Installation and setup with this shock is as simple as you might expect. Simply find the correct spring for your weight, click through the sixteen rebound positions and twelve compression options, and click the spring preload just tight enough so the spring doesn’t rattle. The adjuster-knob detents are positive and clear, making it easy to tell when you’ve arrived in the right spot. I’m not sure why anyone would need sixteen clicks of rebound adjustment, and other top-shelf shocks like the Öhlins TTX22M offer sufficient range with only six. If the idea is to offer a simpler shock for non-race applications, cutting the clicks in half on the DHX might have helped. As it stands, you will need to move the dial by two clicks to feel a meaningful performative difference.

Fox has added a cool feature with indexing on their spring preload collar that allow you to click in a precise amount of force. This makes it easier to know exactly how much preload you’re using and to test different amounts. Most other shocks leave you with a guessing game wherein you have to tighten the preload until the spring stops wiggling and then crudely rotate the ring by quarter turns to sort out how far you want it to go.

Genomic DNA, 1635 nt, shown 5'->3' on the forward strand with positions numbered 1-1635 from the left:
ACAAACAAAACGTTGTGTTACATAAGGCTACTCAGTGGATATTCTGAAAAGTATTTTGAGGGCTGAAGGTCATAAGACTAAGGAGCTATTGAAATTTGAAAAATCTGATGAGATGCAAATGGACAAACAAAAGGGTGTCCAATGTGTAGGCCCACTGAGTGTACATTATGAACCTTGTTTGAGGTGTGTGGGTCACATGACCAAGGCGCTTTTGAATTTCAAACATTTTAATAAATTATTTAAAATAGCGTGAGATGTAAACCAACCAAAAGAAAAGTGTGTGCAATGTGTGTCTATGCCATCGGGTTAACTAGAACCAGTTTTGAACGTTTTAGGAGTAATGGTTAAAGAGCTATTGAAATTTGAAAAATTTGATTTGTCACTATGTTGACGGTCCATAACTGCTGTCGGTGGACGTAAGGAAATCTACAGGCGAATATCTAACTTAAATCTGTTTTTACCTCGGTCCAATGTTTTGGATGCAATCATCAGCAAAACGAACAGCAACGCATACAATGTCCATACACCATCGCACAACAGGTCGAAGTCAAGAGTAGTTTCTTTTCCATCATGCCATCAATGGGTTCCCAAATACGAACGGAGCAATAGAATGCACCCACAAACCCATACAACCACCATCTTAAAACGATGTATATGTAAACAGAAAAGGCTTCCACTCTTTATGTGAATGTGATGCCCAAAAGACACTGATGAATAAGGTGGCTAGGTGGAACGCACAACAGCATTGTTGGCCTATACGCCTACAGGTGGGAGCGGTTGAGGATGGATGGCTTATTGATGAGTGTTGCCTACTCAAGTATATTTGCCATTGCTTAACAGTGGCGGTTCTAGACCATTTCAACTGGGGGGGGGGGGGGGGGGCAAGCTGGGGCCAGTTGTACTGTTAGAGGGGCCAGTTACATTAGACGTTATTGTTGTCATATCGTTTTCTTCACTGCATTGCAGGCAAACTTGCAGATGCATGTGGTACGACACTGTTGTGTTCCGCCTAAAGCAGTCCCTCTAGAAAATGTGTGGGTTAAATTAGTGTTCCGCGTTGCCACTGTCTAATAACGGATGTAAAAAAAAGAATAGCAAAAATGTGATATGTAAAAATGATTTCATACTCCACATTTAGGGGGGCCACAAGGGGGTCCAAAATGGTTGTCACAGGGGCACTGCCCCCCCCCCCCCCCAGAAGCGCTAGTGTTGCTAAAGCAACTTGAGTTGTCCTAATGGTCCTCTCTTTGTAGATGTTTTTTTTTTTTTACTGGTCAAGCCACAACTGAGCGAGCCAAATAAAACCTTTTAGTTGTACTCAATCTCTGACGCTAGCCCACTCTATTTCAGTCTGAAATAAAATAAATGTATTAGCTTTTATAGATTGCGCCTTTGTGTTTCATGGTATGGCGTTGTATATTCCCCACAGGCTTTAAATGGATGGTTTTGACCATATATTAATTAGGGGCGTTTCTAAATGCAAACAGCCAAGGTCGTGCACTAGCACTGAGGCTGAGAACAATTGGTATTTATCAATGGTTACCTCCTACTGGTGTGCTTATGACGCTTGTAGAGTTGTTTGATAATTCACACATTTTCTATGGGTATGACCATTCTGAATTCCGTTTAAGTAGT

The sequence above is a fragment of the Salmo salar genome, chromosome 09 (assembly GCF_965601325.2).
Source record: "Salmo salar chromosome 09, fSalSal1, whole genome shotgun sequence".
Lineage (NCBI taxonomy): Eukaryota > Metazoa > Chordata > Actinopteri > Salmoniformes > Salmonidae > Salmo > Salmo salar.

Lighter riders who often want as little preload as possible may particularly benefit from this sweet feature. They can get the spring stable and just add 1-2 clicks to keep it there, resulting in minimal breakaway force to get the shock moving and hence better overall grip.

On trail talk

The shock body has a nice silencer installed, and the bottom-out bumper does well to quiet the claps.

While Fox markets the DHX as a “trail” coil, I wouldn’t hesitate to race with it below my bum. This shock offers similar support and grip compared to most of the full-gravity-focused models I’ve ridden, leaving only high-speed adjustments to be desired. Like most consumer-ready products from Fox, the damper is well-tuned to provide maximum grip and comfort out of the box. If more aggressive riders and racers want to add some oomph, the Fox Factory Tune program is likely the best way to make that happen.